Speaking of judges, they're our best friend at a tournament. Have a question? Call a judge. Need to use the bathroom? Call a judge. Think the opponent is playing too slowly? Call a judge. Do we suspect cheating? Absolutely call a judge.
Judges are present to ensure a tournament is run with integrity and in a timely manner. It's common for less seasoned players to feel like they're tattling, causing a fuss, or bringing unwanted attention. The truth though is judges are there to help us and to make sure everyone has a good time, especially the newer folks.
At Competitive REL and up, players are required to submit decklists to the tournament organizer at the start of the event. This is a safeguard to ensure there's no funny business mid-tournament with players swapping to more favorable decks and card choices. The penalty for an inaccurate decklist, if found, is typically a game loss in the round it's discovered. Judges conduct deck checks at random throughout the tournament, so this may happen at any time.
There are many ways a decklist error may manifest. Sometimes it's forgetting to list a card, putting down the wrong number of copies, or accidentally using the wrong card name. I can't count how many times I've gotten Emrakul, the Aeons Torn and Emrakul, the Promised End mixed up or how many times I've written Forest instead of Snow-Covered Forest.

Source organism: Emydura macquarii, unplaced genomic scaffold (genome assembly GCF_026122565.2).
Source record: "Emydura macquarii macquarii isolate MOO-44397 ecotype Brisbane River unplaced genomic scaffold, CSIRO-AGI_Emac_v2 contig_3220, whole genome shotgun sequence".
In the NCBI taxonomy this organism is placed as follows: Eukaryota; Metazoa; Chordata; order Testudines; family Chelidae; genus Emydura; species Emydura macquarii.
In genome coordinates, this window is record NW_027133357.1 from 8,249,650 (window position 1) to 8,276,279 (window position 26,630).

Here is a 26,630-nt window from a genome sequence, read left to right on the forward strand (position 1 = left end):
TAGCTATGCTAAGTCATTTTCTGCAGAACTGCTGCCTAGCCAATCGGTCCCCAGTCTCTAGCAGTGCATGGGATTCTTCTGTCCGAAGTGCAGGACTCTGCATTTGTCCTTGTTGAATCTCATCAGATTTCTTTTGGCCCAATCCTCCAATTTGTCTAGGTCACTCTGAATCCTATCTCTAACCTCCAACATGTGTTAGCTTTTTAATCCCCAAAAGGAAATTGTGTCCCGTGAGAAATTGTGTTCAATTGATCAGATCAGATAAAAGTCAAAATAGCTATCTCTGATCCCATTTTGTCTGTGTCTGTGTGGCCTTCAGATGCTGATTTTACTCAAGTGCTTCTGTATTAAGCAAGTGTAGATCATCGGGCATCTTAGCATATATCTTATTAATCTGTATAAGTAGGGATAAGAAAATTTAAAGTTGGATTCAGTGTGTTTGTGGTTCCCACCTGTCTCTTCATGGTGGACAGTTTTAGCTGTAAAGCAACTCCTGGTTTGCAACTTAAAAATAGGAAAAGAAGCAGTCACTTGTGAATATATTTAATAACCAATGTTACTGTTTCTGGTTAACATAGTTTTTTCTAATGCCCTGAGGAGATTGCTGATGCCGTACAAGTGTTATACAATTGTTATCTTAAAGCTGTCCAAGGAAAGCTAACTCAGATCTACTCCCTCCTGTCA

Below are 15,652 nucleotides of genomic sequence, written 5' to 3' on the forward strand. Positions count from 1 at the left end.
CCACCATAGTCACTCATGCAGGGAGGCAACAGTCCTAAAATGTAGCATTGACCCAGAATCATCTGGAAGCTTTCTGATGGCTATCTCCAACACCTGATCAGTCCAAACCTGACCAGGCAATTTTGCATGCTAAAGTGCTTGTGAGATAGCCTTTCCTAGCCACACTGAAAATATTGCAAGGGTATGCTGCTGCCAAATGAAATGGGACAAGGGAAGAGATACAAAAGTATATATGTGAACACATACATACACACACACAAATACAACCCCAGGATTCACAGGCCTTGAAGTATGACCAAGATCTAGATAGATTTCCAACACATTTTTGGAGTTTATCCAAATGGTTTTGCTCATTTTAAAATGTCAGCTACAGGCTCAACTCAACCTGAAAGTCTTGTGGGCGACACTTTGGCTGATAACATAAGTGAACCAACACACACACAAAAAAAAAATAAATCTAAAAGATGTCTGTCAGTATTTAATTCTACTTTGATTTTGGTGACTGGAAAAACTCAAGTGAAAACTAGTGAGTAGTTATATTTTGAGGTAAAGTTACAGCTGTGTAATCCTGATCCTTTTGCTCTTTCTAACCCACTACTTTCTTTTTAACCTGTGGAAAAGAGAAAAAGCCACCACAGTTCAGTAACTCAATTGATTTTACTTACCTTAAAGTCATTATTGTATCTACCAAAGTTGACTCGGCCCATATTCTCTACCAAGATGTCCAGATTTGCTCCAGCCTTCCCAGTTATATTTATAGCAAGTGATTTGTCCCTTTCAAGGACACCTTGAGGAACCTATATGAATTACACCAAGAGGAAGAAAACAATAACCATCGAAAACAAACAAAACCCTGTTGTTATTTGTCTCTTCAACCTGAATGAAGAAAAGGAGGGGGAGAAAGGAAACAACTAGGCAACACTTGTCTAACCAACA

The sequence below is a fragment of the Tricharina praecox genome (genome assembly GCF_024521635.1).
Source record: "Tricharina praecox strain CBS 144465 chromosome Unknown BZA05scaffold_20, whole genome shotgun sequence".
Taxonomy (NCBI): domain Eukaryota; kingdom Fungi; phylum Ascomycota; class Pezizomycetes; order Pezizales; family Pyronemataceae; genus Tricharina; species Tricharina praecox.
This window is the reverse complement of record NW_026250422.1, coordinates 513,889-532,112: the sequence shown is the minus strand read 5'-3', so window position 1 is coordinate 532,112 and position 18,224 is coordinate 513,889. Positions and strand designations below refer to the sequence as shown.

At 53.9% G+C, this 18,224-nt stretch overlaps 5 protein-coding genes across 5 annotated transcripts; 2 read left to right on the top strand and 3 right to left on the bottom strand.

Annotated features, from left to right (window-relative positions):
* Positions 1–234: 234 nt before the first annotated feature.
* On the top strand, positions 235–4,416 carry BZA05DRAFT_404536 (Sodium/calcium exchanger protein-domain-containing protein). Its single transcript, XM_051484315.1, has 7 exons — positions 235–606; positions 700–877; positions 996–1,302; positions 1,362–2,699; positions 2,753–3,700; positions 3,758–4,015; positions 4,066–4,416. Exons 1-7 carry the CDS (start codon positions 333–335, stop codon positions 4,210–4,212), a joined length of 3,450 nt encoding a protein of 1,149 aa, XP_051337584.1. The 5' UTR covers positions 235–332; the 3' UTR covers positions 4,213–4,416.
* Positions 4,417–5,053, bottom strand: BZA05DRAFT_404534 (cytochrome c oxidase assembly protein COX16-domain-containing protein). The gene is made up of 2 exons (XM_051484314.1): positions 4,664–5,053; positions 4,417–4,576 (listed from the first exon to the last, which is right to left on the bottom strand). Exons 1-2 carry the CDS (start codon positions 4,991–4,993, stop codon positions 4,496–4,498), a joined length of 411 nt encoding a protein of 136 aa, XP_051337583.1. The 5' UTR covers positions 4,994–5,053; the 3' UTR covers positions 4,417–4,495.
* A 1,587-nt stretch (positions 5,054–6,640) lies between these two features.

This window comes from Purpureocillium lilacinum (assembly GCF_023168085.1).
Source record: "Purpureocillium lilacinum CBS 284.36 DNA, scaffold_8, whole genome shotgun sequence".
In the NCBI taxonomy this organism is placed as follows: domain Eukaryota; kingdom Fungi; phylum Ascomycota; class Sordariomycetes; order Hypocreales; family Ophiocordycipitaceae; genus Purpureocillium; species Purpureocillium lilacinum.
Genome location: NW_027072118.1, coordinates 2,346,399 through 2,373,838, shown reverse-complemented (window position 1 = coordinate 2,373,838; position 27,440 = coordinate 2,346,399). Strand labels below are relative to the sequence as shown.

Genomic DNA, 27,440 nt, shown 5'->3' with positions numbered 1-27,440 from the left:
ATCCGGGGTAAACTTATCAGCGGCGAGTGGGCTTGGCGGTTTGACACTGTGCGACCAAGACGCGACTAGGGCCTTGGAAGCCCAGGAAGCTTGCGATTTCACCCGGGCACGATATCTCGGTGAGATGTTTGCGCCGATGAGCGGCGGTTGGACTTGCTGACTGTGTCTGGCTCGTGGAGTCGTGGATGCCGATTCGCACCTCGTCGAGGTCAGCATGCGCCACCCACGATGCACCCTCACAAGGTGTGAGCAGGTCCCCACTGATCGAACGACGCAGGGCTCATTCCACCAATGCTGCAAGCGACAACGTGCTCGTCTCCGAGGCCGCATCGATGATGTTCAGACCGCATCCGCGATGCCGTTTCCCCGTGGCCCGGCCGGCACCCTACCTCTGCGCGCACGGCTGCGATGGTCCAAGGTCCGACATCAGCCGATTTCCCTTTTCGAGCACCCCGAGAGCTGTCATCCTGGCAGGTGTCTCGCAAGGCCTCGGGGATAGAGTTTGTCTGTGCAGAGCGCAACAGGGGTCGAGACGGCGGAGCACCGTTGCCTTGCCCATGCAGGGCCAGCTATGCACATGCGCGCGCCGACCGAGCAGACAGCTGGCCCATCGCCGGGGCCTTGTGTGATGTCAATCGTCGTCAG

Remember to be like Santa—make your list and check it twice.
Don't Forget to Eat and Hydrate
Tournaments can go long, and while they're a ton of fun, they can be taxing on the mind and body. An RCQ with a modest turnout of 40 players will run for six rounds at roughly an hour each, followed by an additional three rounds in the top eight. MagicFest main events typically run for nine rounds on the first day with an additional six rounds the following day for those who do well enough to advance.
That's a long time for our brains to run on all cylinders. Bringing snacks and hydrating throughout the event will give us the fuel needed to continue performing at our best for the full duration of the tournament.
One of the great parts of traveling to events with friends is if someone finishes a round early or doesn't do well and drops from the event, they're able to do a food run to help out the rest of the team. Sometimes all a person needs is to scarf down a quick food delivery from the sandwich shop down the road to bring their health bar back up to full.
Don't Base Success on Performance
This one applies to new players and veterans alike. Do not base success or the fun of the event on how well the tournament went for you. Magic is a game of probability and variance with the player only helping to guide their deck to the final result. Even the top players in the world maintain only a 60% win rate.
As players continue to test their mettle against other strong opponents, they'll similarly improve. Try to identify what strong plays you made throughout the event and, more importantly, what mistakes were made and how they could be avoided. Learning from blunders is the best way to minimize future mistakes.
At the end of the day, this is a game. Don't be hard on yourself if the tournament doesn't go well. Some days the chips fall in our favor and other times they don't. The goal is, and will always be, to have fun.
This is the second article in my series of Tournament Fundamentals geared for players just starting out in the competitive scene. Let me know if there are any essentials that you think I may have missed and if there are any topics you'd like to see covered in future installments. I'll catch you all next week!